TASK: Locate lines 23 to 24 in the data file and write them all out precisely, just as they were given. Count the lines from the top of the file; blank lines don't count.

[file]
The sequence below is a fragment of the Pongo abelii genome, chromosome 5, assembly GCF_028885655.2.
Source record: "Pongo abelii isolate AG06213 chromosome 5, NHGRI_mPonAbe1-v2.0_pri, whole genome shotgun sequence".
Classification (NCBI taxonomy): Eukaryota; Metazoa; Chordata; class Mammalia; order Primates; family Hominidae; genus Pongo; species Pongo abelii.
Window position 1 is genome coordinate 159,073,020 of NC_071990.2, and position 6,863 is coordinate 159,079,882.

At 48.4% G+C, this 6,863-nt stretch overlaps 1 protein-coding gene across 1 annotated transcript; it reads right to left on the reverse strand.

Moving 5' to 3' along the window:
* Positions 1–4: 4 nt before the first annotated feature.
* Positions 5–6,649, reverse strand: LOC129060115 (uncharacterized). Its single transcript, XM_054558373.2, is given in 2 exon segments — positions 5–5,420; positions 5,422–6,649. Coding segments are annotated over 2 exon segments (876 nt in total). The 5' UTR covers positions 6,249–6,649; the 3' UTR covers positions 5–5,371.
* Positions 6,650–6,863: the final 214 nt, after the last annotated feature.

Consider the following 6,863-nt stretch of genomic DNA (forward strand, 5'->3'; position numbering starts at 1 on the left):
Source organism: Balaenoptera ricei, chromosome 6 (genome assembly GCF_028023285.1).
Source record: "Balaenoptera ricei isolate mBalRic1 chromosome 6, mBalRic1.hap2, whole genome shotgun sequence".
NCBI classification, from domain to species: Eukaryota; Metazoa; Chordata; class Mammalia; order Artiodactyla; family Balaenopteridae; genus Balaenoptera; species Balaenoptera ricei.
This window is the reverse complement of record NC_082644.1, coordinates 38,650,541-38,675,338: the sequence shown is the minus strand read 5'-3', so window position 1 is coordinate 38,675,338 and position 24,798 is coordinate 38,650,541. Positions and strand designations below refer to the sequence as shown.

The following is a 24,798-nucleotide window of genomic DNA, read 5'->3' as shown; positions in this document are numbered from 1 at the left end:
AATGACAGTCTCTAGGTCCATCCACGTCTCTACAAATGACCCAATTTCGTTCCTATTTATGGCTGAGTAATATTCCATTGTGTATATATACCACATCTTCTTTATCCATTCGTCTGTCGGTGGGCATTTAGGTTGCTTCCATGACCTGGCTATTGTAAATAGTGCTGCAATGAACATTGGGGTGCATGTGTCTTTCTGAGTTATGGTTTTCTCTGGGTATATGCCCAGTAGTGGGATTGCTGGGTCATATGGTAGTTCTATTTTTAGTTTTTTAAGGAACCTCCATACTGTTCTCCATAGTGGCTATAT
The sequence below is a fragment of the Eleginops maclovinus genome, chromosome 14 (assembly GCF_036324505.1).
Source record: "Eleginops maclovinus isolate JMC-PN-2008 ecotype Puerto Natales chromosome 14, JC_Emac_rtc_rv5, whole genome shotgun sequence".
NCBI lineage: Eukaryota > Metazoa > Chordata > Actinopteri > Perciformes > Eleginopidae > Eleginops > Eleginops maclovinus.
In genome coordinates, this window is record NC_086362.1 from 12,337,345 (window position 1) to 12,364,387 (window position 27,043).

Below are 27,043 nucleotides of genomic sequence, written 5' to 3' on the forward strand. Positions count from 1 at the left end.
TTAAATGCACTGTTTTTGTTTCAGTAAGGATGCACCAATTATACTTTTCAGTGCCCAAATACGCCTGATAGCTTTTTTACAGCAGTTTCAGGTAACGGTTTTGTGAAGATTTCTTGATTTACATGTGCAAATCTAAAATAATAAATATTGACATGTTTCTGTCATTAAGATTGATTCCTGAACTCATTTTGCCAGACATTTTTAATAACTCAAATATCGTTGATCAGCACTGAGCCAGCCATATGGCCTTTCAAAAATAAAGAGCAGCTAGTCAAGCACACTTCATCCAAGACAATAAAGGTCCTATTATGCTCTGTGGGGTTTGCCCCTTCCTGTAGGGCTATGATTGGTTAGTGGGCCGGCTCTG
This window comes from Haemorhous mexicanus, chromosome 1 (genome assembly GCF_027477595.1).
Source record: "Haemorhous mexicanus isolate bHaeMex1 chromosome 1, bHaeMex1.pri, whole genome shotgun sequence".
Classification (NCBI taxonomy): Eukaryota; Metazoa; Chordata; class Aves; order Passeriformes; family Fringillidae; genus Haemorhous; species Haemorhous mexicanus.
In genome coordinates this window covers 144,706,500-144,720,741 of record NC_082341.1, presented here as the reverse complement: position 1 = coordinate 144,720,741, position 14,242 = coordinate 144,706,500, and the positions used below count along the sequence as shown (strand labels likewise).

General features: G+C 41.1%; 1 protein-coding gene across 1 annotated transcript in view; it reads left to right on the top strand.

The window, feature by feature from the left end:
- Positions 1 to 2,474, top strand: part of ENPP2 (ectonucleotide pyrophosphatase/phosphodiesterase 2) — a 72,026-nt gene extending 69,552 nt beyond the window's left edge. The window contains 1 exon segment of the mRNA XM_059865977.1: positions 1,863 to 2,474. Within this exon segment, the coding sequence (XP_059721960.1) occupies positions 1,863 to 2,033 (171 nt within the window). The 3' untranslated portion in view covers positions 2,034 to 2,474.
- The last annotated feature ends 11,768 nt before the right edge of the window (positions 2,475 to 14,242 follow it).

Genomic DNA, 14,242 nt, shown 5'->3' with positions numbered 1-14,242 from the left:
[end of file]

This window comes from Haemorhous mexicanus, chromosome 1 (genome assembly GCF_027477595.1).
Source record: "Haemorhous mexicanus isolate bHaeMex1 chromosome 1, bHaeMex1.pri, whole genome shotgun sequence".